My earliest memory of the festival of  Rakshabandhan is of me tying a rakhi to my younger brother and him in turn tying me a rakhi. After all, most of the protecting at the time was done by me, as I was the elder one and could kick butt. As we grew up we conformed to tradition and instead of a rakhi he would give me a gift which my mother and him would have shopped for the previous evening. At that time since love and money was more unconditional, my brother would insist on buying me an expensive necklace and my mother would veto it. Finally they would settle on a bow for my hair. We still carry on the tradition but the gift is usually a half-eaten box of chocolate which he would then forget to courier.

One menace of Rakshabandhan was the girls tying rakhi to all and any potential admirers who she did not really like in a romantic sense and the other side of the story was the rakhi brother taking his brotherly responsibilities seriously and issuing diktats on the clothes one wore or the people one spoke to

We celebrated Rakshabandhan at school too. We had rakhi ‘brothers’ who kept changing each year depending on whether they came to school that day. The ‘sisters’ who tied rakhi regularly each year to the same ‘brother’ usually went home with gifts but ‘spontaneous sisters’ like me would get a chocolate at best which was hastily purchased during recess. One year I bought rakhis in bulk, that year I had the whole class roster of boys as my brothers. As we grew up the number of rakhi brothers per sister ratio dwindled. Some didn’t really want to become siblings and some didn’t really care. Some guys though, asked that they be tied rakhi as they didn’t have sisters and wanted to share this festival with someone. One menace of Rakshabandhan was the girls tying rakhi to all and any potential admirers who she did not really like in a romantic sense and the other side of the story was the rakhi brother taking his brotherly responsibilities seriously and issuing diktats on the clothes one wore or the people one spoke to. So that became the end of rakhi brothers for me and I stuck to the one sibling that I actually shared DNA ties with.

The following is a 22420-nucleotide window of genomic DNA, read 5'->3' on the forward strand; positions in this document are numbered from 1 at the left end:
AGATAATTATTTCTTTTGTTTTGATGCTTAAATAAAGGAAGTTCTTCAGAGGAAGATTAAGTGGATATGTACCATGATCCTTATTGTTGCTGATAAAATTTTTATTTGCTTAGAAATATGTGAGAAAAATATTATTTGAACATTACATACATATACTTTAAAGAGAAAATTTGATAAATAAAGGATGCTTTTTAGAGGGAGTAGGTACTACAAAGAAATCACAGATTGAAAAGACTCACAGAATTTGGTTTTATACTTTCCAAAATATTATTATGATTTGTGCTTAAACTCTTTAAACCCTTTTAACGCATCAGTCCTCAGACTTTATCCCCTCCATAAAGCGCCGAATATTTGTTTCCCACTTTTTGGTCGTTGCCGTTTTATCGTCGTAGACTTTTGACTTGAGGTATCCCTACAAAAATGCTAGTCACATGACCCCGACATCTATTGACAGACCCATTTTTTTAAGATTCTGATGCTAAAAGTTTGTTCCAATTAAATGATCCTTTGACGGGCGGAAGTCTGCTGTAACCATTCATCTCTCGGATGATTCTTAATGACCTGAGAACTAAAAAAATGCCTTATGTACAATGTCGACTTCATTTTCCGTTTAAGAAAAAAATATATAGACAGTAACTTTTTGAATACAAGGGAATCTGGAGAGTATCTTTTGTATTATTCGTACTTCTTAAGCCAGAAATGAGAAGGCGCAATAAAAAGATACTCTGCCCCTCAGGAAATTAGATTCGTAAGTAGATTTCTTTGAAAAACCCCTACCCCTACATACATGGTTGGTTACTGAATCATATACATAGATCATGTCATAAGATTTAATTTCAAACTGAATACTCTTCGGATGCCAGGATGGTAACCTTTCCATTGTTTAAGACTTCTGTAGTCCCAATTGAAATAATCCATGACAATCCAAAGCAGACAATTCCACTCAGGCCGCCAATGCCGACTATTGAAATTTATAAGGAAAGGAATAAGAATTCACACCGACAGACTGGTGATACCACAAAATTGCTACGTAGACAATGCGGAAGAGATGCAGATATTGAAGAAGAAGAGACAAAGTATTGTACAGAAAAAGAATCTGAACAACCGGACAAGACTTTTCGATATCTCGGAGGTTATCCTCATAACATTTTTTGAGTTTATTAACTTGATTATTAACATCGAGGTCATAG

Rakshabandhan day also sees a lot of young brothers and sisters going on outings in their traditional fineries with the beaming brother with his hand full of rakhis riding the scooter and the sister riding pillion. This is usually in small town North India. India of big cities, I am sure celebrates but maybe not with as much furore. It is a wonderful tradition that calls for celebrating a bond that is usually in the background amongst the various other relationships that we celebrate. It is one festival that re affirms family ties in India. My son is going to celebrate his first Rakshabandan at his day care this year and is supposed to wear ethnic clothes that day (cute right!). He is still too young to understand what the fuss is all about. I hope he values family ties and learns to treat girls with respect as he grows up. For this reason alone this festival scores full points.  Happy Rakshabandhan folks!

P.S: Girls if you haven’t sent your rakhi yet, it is not too late with many online sites that send Rakshabandhan overnight packages and boys if you haven’t spoken to your sister in a long while maybe now is a good time.

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